The Zabalaza Anarchist Communist Federation (southern Africa) supports the public sector strikers, not just in their demand for a wage increase of 12%, which has now been reduced to 10%, but also in their struggle to improve the standard of all public sector services. We call on all workers and community members to show their support for this strike, as it is not just about wages but an attempt to raise the quality of public services provided to us all.
We strongly condemn the government’s attempt to intimidate workers into ending the strike by issuing dismissal notices to striking workers, and by using apartheid-era police brutality against picketers – even though the police are headed by SACP national chairperson Charles Nqakula. We support the workers’ demands that any agreement reached must be accompanied by the unconditional reinstatement of any and all workers dismissed during the strike.
We strongly condemn the government’s duplicity in its negotiators, led by Kenny Govender, having pretended for four whole months to be negotiating in good faith when Govender’s team turned out not to have the mandate of the four ANC Cabinet ministers tasked with managing the strike: Nquakula, Defence Minister Mosiuoa Lekota, Finance Minister Trevor Manuel and ex-communist Geraldine Fraser-Moleketi.
This year, it was recommended by the Independent (state) Commission for the Remuneration of Public Office Bearers that President Thabo Mbeki get a 57,3% pay rise, taking his total package from R1,1-million to R1,8-million annually. The Commission also recommended that Members of Parliament receive a total of R650,000 annually. Compare this to the insulting 6% wage increase initially offered by the state to public sector workers, one of whom, a hospital clerk, told us she fed five mouths with an annual take-home salary of under R12,000.
We strongly condemn the attempts by certain reactionary sections of the media to portray the strikers en masse as violent when the few incidents of violence have been caused by a handful of shady characters and ill-disciplined strikers. It is remarkable that the economic abuse perpetrated on workers by being paid starvation wages is not considered to be violent.
We commend the great display of solidarity to be shown by the municipal workers today and, with great respect, wish them strength and courage in their actions. We also commend the remarkable solidarity shown between the union federations and the independents on this strike as the foundation for an undivided working class-based mass movement.
We are confident, however, that even if government concedes to the demands of the public sector workers, it will not be long before the workers have to strike again, to keep up with inflation and the rising cost of living.
That is why we say that this strike should not just be for higher wages and better public services, but that it should be part of a larger struggle against the system whereby the rich and powerful profit of the suffering and labour of the poor.
As long as we live under an economic system where public services are operated as profit generating enterprises we will have to fight just to have our most basic needs catered for. This is why we anarchist-communists say that a struggle between the rich minority and the poor majority, between the bosses and the workers, in this case between government and public sector employees, must go on until the boss class has been overthrown and all the enterprises necessary to meet the needs of the people have been taken under the control of those who work them.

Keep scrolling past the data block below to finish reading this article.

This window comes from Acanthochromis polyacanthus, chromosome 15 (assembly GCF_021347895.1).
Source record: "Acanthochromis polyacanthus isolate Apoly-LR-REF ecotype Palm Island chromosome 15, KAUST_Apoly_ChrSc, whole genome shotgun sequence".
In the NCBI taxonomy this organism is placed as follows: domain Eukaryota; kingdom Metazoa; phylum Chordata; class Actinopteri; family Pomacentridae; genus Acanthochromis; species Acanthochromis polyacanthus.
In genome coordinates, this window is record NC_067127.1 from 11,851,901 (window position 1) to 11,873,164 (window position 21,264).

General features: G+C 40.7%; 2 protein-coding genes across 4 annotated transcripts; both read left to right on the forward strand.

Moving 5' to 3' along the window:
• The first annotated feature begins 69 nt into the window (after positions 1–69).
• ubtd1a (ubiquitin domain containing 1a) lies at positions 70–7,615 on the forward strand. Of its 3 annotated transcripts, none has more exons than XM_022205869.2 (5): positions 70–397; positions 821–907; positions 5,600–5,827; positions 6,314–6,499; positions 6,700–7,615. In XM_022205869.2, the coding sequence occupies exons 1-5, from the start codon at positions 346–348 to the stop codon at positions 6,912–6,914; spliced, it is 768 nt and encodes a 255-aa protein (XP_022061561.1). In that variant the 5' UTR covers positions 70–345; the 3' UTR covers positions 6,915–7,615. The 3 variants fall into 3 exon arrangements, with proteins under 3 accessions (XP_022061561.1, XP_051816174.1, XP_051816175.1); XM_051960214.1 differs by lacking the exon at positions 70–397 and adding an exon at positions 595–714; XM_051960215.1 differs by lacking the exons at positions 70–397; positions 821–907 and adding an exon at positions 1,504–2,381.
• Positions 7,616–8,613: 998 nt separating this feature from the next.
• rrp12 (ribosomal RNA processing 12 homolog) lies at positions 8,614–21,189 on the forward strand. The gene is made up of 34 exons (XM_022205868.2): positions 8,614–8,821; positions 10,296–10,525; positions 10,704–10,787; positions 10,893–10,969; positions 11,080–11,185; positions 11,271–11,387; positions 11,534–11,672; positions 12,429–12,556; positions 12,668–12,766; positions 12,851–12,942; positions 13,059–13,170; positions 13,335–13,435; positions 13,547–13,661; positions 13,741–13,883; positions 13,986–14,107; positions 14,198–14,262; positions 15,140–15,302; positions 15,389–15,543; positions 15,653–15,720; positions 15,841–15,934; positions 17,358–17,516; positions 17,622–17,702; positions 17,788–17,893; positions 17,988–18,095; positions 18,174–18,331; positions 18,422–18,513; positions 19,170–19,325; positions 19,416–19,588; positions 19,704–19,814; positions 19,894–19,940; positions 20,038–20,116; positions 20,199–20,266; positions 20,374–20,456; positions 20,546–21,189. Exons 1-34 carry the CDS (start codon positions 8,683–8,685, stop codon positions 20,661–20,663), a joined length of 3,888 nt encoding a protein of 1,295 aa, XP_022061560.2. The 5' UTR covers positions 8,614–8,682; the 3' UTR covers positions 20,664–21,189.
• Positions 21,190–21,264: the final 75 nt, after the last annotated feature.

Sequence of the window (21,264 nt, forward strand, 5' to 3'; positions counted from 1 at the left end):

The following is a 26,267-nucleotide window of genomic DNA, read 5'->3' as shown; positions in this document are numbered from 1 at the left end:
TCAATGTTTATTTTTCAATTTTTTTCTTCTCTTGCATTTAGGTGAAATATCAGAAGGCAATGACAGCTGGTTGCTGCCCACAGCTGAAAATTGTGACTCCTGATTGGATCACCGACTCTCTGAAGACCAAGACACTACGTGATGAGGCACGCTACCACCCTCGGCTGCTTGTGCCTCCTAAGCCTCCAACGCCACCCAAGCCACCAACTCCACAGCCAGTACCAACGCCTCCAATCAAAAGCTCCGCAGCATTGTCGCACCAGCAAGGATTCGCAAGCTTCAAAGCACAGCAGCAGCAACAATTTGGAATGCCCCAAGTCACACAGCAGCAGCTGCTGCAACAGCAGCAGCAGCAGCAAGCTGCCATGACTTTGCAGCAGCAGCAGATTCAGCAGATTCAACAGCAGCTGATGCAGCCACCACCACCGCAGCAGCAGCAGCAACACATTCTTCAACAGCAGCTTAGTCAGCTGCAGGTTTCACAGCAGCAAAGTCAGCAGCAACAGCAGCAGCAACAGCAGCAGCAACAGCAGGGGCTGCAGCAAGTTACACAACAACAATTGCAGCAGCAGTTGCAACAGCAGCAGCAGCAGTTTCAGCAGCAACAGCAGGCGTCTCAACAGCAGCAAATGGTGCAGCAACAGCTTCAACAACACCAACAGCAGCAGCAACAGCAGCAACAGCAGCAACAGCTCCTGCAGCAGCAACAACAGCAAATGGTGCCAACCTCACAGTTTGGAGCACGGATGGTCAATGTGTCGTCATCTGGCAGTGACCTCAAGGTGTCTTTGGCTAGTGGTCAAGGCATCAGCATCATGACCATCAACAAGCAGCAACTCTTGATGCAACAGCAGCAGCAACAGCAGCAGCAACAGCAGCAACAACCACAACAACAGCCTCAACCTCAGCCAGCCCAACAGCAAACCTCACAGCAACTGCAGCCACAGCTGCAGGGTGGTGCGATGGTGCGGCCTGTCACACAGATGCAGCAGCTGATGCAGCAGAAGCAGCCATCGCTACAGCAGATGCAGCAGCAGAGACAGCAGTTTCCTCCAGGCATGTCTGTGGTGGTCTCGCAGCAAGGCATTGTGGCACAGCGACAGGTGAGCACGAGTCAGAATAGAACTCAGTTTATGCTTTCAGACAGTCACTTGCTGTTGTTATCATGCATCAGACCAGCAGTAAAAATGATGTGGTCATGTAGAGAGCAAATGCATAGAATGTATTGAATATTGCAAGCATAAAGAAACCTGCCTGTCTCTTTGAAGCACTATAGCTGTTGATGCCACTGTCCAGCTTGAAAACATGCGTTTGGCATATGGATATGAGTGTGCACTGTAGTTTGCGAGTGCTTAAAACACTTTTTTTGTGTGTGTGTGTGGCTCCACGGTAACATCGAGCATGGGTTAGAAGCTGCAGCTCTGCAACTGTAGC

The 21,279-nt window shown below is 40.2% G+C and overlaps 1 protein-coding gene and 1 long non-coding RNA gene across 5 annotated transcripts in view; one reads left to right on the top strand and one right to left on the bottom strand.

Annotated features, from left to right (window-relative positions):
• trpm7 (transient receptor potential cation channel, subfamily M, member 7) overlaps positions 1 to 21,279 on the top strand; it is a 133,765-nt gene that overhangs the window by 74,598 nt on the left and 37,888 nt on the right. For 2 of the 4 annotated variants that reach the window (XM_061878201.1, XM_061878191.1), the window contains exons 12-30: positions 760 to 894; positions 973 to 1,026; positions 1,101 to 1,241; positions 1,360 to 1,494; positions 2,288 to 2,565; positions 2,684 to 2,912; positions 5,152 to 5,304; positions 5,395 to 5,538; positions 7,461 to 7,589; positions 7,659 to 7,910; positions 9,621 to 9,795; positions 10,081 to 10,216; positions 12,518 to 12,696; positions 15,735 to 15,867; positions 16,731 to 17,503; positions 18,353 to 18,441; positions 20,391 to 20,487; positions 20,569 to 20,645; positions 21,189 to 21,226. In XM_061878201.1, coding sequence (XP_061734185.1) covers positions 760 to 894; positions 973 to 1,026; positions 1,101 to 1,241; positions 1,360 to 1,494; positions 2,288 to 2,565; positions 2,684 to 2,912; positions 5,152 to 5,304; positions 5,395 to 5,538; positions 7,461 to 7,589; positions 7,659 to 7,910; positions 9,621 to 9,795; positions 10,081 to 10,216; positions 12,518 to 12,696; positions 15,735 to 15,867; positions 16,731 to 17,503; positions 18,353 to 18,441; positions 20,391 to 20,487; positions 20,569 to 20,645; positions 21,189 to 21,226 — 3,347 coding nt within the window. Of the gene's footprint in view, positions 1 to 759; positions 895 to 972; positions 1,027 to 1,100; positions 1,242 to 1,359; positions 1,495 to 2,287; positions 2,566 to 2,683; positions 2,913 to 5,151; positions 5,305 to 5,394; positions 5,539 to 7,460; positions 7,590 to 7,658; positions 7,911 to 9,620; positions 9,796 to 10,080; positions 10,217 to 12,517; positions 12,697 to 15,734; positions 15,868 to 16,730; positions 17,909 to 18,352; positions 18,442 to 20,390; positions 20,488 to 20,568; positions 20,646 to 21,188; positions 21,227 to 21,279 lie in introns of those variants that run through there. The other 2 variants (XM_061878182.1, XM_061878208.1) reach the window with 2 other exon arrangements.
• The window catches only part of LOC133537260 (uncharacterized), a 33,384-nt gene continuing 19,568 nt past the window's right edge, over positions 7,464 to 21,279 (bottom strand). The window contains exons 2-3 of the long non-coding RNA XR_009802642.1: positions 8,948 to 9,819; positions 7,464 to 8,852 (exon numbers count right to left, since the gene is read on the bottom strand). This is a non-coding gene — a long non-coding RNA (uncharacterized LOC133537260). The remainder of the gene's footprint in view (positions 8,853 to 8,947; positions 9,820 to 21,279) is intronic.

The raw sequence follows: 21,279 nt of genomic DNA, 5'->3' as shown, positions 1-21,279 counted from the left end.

This strike illustrates very clearly, as anarchists have always maintained, that the government, any government – be it black, white, socialist or capitalist – does not serve the interests of the working and poor people, but those of the rich, comfortable and privileged classes.
The government is an employer and, as such, acts as a boss, willing to fire on it’s own employees in order to defend its profit margins.
That is why we are adamant that, regardless of the outcome of this strike
– although we hope it will be in favour of the workers – there will not be adequate service delivery, and access for all to the necessities of life, until such time as the workers have properly organised themselves to take back all the industries of the land, to operate them not for profit but to meet the needs of all.
When the factories and land are controlled by those that work them, education by the educators and students, and the communities by those that inhabit them, then we can say we are free. When goods are produced and distributed not according to ability to pay and the profit motive, but according to need, and everybody has access to the necessities of life, then we can say we are free. When all the public services are controlled both by those that they cater to and by those that they are operated by, then we can say we are truly free.
Until such time we must organise and unite all the workers of the land, in both the factories and fields, together with the students, unemployed and all the communities of the poor and working poor, for one last liberation struggle. The struggle not for democratic control of a government – black or white, socialist or capitalist – that controls our lives, but for the very control of our lives, ourselves, and all that that entails. For popular control of the resources and industries of the land.
This is the new liberation struggle, the struggle for total liberation.
PHANSI 7.25%! PHANSI 10%!
ZACF (South Africa & Swaziland)